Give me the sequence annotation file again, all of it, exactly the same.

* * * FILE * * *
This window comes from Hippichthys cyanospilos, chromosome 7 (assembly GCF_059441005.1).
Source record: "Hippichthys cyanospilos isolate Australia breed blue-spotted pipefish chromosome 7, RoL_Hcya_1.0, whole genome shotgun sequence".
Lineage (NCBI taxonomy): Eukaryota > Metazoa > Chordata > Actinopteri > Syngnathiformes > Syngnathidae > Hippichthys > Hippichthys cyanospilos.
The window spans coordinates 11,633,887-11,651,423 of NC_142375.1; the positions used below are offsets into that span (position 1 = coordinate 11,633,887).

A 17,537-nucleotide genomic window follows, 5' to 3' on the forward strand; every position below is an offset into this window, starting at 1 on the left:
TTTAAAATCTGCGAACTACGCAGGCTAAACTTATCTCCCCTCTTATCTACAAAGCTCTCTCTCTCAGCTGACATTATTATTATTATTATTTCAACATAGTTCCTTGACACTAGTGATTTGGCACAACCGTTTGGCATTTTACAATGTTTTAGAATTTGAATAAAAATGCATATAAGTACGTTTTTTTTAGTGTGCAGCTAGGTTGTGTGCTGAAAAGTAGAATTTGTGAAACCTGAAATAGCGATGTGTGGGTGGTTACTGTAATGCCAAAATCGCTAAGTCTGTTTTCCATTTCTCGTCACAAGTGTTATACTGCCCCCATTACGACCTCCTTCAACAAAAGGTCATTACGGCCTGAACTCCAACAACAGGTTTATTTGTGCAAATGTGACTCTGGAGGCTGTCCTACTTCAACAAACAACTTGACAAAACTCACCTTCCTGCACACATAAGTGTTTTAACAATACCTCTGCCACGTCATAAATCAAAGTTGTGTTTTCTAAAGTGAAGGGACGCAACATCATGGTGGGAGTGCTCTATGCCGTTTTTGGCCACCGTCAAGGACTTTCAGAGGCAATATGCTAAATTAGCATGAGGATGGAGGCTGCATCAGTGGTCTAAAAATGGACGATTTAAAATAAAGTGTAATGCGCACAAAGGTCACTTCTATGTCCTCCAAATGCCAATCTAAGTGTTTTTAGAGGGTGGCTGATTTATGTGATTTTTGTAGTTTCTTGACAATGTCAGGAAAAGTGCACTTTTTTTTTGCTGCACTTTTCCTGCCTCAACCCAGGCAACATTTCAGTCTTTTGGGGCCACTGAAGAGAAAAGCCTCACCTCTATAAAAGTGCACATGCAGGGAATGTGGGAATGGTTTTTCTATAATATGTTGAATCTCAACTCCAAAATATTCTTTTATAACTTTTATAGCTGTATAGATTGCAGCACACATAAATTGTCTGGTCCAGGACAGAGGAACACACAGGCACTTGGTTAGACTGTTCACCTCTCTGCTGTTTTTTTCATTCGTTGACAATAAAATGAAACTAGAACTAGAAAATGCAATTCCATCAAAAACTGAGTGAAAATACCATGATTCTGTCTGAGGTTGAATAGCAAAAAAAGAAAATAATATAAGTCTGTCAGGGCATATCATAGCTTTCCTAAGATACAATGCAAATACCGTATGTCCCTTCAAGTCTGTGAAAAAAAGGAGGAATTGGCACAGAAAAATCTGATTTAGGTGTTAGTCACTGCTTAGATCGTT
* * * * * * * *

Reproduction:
This window comes from Hippichthys cyanospilos, chromosome 7 (assembly GCF_059441005.1).
Source record: "Hippichthys cyanospilos isolate Australia breed blue-spotted pipefish chromosome 7, RoL_Hcya_1.0, whole genome shotgun sequence".
Lineage (NCBI taxonomy): Eukaryota > Metazoa > Chordata > Actinopteri > Syngnathiformes > Syngnathidae > Hippichthys > Hippichthys cyanospilos.
The window spans coordinates 11,633,887-11,651,423 of NC_142375.1; the positions used below are offsets into that span (position 1 = coordinate 11,633,887).

A 17,537-nucleotide genomic window follows, 5' to 3' on the forward strand; every position below is an offset into this window, starting at 1 on the left:
TTTAAAATCTGCGAACTACGCAGGCTAAACTTATCTCCCCTCTTATCTACAAAGCTCTCTCTCTCAGCTGACATTATTATTATTATTATTTCAACATAGTTCCTTGACACTAGTGATTTGGCACAACCGTTTGGCATTTTACAATGTTTTAGAATTTGAATAAAAATGCATATAAGTACGTTTTTTTTAGTGTGCAGCTAGGTTGTGTGCTGAAAAGTAGAATTTGTGAAACCTGAAATAGCGATGTGTGGGTGGTTACTGTAATGCCAAAATCGCTAAGTCTGTTTTCCATTTCTCGTCACAAGTGTTATACTGCCCCCATTACGACCTCCTTCAACAAAAGGTCATTACGGCCTGAACTCCAACAACAGGTTTATTTGTGCAAATGTGACTCTGGAGGCTGTCCTACTTCAACAAACAACTTGACAAAACTCACCTTCCTGCACACATAAGTGTTTTAACAATACCTCTGCCACGTCATAAATCAAAGTTGTGTTTTCTAAAGTGAAGGGACGCAACATCATGGTGGGAGTGCTCTATGCCGTTTTTGGCCACCGTCAAGGACTTTCAGAGGCAATATGCTAAATTAGCATGAGGATGGAGGCTGCATCAGTGGTCTAAAAATGGACGATTTAAAATAAAGTGTAATGCGCACAAAGGTCACTTCTATGTCCTCCAAATGCCAATCTAAGTGTTTTTAGAGGGTGGCTGATTTATGTGATTTTTGTAGTTTCTTGACAATGTCAGGAAAAGTGCACTTTTTTTTTGCTGCACTTTTCCTGCCTCAACCCAGGCAACATTTCAGTCTTTTGGGGCCACTGAAGAGAAAAGCCTCACCTCTATAAAAGTGCACATGCAGGGAATGTGGGAATGGTTTTTCTATAATATGTTGAATCTCAACTCCAAAATATTCTTTTATAACTTTTATAGCTGTATAGATTGCAGCACACATAAATTGTCTGGTCCAGGACAGAGGAACACACAGGCACTTGGTTAGACTGTTCACCTCTCTGCTGTTTTTTTCATTCGTTGACAATAAAATGAAACTAGAACTAGAAAATGCAATTCCATCAAAAACTGAGTGAAAATACCATGATTCTGTCTGAGGTTGAATAGCAAAAAAAGAAAATAATATAAGTCTGTCAGGGCATATCATAGCTTTCCTAAGATACAATGCAAATACCGTATGTCCCTTCAAGTCTGTGAAAAAAAGGAGGAATTGGCACAGAAAAATCTGATTTAGGTGTTAGTCACTGCTTAGATCGTT